Bon is loosely a Chinese religion. Bons concern was basically the same as the Kahuna path, bridging the selves, and only indirectly communing with other spirits. More concerned with their spiritual citizenship, and letting the spirits see to themselves. The Chinese practices regarding the spirits are of Bon origin, even the ritual dragon dance.
Bon is very shamanistic. In a sense, Bon can be argued to not be “religious”. Mantras were a way to attune both the three selves, and to adjust to spirit influences.
“We Tibetans regard Bon as the ancient, indigenous religious and cultural tradition of our ancestors, which is the source and embodiment of many aspects of the Tibetan way of life.” The Dalai Lama
Bon is a Chinese religion, loosely. It’s ethnically Tibetan, but not confined to that region of China. Bon was the native shamanism, but more like the Kahuna tradition than the Native American, and is more concerned with personal state than the spirits in general. Bon’s concern was basically the same as the Kahuna path, bridging the selves and only indirectly communing with other spirits. More concerned with their spiritual citizenship, and letting the spirits see to themselves. This is why Tibetan Buddhism has such a seeming pantheon. Any relation to Taoism? Yes, and the two traditions share stories, and because of… Seek More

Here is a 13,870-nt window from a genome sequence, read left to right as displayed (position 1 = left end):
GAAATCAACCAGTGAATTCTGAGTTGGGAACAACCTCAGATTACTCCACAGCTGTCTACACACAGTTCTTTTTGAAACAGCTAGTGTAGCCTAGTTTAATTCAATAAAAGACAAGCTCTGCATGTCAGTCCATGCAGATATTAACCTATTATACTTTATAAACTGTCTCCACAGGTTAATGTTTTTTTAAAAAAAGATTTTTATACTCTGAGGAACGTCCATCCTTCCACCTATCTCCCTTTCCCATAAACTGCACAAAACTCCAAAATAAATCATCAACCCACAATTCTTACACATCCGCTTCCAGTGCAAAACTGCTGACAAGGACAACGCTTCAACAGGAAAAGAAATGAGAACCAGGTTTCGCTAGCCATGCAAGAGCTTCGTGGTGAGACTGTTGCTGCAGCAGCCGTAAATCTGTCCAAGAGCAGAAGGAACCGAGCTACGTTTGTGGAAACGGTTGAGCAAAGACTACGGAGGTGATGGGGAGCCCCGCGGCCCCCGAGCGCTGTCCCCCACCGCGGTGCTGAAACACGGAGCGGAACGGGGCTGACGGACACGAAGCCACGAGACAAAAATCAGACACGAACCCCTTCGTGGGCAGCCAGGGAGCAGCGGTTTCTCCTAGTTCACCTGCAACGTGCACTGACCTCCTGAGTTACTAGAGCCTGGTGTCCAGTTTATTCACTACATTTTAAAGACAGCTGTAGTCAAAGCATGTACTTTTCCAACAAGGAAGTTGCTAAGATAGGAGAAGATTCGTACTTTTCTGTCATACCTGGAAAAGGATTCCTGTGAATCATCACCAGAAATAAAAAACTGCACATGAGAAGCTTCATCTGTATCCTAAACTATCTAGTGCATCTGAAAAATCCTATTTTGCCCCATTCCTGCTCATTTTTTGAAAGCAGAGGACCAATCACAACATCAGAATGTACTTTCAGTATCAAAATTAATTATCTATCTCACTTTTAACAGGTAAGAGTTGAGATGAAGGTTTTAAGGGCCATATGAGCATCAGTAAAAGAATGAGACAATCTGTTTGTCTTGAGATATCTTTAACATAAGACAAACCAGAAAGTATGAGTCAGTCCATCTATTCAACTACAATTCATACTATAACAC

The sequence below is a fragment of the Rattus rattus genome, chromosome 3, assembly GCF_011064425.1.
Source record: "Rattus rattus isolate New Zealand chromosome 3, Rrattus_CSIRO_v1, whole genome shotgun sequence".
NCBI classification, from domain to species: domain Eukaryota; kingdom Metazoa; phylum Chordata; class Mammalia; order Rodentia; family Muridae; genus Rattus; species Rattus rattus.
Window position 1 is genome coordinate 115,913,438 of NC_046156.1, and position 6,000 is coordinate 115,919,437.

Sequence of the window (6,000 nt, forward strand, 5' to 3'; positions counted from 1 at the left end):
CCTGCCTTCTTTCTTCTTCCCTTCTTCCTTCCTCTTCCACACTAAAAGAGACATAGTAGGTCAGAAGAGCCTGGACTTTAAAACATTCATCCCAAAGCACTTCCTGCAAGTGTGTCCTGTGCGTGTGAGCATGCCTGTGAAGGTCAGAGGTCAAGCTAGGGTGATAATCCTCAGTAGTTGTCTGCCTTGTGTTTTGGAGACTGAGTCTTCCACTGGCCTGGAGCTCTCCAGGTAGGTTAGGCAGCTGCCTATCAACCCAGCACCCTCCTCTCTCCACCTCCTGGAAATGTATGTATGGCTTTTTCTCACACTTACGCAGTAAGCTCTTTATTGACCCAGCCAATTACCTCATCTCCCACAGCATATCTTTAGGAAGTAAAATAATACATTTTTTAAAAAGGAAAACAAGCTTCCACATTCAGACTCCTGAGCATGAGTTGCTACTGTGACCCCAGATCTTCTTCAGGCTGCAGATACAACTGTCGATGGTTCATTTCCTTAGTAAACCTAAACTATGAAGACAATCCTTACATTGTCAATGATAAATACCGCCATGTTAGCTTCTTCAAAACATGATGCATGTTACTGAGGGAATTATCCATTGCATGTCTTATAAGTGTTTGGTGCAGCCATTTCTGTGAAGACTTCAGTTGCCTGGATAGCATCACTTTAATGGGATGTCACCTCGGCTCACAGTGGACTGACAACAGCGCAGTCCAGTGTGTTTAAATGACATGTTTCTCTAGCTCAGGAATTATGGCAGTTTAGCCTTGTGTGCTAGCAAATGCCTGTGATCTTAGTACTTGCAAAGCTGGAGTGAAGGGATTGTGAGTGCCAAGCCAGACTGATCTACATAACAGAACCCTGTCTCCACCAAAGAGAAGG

The Chinese New Years celebration, their own version of the day of the dead ritual, has its origin in Bon. The new year for Bon is the same as the Chinese New Year, and their lunar calendar arose from it. The people of the lowlands were more fractured, while the tribes of the Tibetan mountain range were more unified, so they had what would amount to the only real “medicine society”. To use a Native American term, there was a sharing of shamanistic practices among them, and when Tantrism entered Tibet they took it right up. The idea of actions… Seek More